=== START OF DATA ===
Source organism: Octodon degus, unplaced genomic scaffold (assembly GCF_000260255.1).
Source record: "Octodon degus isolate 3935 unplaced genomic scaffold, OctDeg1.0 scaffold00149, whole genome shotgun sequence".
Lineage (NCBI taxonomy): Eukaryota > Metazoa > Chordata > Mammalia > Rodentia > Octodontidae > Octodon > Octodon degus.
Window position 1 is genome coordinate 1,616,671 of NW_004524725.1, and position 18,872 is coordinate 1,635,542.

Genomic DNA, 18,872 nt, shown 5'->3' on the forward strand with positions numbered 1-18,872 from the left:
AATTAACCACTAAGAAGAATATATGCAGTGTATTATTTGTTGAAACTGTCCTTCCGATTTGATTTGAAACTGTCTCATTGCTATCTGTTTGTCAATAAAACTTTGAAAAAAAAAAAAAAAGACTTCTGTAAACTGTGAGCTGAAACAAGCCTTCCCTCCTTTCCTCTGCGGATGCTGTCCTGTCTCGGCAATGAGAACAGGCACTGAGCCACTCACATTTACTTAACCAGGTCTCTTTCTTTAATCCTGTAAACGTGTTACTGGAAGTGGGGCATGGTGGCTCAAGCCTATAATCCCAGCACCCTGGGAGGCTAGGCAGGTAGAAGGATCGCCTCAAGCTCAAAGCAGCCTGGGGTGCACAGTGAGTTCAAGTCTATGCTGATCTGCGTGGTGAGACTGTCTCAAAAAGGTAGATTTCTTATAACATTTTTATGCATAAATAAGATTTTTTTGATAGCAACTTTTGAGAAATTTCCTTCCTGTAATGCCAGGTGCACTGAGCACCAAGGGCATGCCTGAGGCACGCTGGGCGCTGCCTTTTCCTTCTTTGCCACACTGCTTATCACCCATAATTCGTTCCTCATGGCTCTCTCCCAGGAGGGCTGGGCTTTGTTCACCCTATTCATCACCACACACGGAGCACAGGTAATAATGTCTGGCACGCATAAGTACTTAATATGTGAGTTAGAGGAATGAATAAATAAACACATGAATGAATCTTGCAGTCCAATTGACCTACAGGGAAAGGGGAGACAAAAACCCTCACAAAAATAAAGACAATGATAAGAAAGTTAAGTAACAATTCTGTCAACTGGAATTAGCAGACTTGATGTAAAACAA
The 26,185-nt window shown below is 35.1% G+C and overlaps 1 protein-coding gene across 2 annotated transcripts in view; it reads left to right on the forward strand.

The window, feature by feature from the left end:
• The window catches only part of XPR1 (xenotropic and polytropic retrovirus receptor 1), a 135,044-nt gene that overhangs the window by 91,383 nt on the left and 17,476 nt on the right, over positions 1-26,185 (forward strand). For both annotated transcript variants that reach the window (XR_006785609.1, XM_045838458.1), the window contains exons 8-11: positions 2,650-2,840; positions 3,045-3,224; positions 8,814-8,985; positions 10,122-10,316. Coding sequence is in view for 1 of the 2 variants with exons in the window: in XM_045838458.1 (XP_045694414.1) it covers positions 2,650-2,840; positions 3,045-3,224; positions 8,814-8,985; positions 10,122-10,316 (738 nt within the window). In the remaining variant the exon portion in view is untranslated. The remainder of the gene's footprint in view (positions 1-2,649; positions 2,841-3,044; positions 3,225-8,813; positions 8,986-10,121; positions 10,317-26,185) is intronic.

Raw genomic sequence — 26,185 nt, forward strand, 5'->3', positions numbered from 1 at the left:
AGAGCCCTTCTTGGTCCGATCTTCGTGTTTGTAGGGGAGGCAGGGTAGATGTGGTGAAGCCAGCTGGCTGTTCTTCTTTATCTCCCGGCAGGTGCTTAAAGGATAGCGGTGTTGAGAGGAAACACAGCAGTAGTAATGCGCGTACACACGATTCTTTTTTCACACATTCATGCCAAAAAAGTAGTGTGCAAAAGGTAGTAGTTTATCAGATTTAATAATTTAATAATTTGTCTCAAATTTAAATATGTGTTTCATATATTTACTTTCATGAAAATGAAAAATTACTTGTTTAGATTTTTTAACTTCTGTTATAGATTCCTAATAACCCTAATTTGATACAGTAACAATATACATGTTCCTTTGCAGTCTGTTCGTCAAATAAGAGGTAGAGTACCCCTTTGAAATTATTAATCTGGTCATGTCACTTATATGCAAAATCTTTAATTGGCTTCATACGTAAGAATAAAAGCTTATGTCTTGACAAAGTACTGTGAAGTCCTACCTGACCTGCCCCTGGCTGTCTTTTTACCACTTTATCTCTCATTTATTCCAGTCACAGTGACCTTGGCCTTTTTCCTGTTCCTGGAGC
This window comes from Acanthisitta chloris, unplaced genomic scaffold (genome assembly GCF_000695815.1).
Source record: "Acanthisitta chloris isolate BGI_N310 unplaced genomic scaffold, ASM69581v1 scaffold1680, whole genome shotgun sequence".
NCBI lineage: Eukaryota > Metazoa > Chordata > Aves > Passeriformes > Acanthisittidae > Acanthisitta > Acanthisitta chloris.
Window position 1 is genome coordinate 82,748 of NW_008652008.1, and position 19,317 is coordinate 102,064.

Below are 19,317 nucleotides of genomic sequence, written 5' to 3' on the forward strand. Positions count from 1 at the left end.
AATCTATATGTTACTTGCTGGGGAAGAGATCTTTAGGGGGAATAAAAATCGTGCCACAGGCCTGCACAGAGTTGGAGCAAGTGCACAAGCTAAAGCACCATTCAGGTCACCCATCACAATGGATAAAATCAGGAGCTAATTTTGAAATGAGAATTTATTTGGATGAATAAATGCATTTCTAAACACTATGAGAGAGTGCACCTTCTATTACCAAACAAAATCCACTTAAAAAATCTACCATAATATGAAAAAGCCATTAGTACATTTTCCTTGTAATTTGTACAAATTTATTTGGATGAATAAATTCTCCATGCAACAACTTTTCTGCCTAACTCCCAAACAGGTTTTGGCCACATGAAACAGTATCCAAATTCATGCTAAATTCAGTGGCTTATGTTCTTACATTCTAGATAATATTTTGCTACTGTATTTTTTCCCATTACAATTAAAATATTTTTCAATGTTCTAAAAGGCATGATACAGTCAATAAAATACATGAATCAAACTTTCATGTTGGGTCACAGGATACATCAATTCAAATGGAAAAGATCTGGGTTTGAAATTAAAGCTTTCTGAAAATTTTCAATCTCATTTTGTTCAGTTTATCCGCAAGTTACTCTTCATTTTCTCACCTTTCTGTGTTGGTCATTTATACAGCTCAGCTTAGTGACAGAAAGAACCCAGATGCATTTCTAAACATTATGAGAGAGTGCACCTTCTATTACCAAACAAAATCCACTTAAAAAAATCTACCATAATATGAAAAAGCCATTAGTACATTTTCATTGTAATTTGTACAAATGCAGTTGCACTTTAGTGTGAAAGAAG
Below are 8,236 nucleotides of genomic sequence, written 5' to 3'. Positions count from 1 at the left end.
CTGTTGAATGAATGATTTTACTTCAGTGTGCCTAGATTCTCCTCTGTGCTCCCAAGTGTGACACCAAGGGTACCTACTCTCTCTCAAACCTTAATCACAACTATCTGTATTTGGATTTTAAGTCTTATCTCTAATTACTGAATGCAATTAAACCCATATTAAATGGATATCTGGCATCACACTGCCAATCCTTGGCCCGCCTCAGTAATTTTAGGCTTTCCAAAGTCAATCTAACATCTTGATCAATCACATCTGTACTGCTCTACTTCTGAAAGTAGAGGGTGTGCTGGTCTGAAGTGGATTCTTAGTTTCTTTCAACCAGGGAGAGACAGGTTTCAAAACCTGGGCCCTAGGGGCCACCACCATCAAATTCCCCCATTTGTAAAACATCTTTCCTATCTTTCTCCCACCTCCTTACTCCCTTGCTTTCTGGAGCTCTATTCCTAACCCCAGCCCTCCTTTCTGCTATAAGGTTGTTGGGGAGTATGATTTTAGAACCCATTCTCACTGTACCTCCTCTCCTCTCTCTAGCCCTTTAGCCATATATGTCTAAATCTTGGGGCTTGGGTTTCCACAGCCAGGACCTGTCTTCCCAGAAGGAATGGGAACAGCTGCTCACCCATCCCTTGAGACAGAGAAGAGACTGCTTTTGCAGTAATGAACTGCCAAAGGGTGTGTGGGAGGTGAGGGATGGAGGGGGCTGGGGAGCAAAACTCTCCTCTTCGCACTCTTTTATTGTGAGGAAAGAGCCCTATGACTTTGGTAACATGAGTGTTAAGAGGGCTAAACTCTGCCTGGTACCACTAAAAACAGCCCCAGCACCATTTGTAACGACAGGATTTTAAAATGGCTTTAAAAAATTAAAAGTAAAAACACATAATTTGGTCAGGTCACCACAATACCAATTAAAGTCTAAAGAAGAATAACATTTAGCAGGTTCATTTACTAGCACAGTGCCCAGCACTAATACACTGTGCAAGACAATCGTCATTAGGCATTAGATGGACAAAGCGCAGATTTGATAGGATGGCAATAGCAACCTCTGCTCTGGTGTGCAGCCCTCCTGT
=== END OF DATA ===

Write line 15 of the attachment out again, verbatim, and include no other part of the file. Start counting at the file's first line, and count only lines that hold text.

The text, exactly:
Window position 1 is genome coordinate 82,748 of NW_008652008.1, and position 19,317 is coordinate 102,064.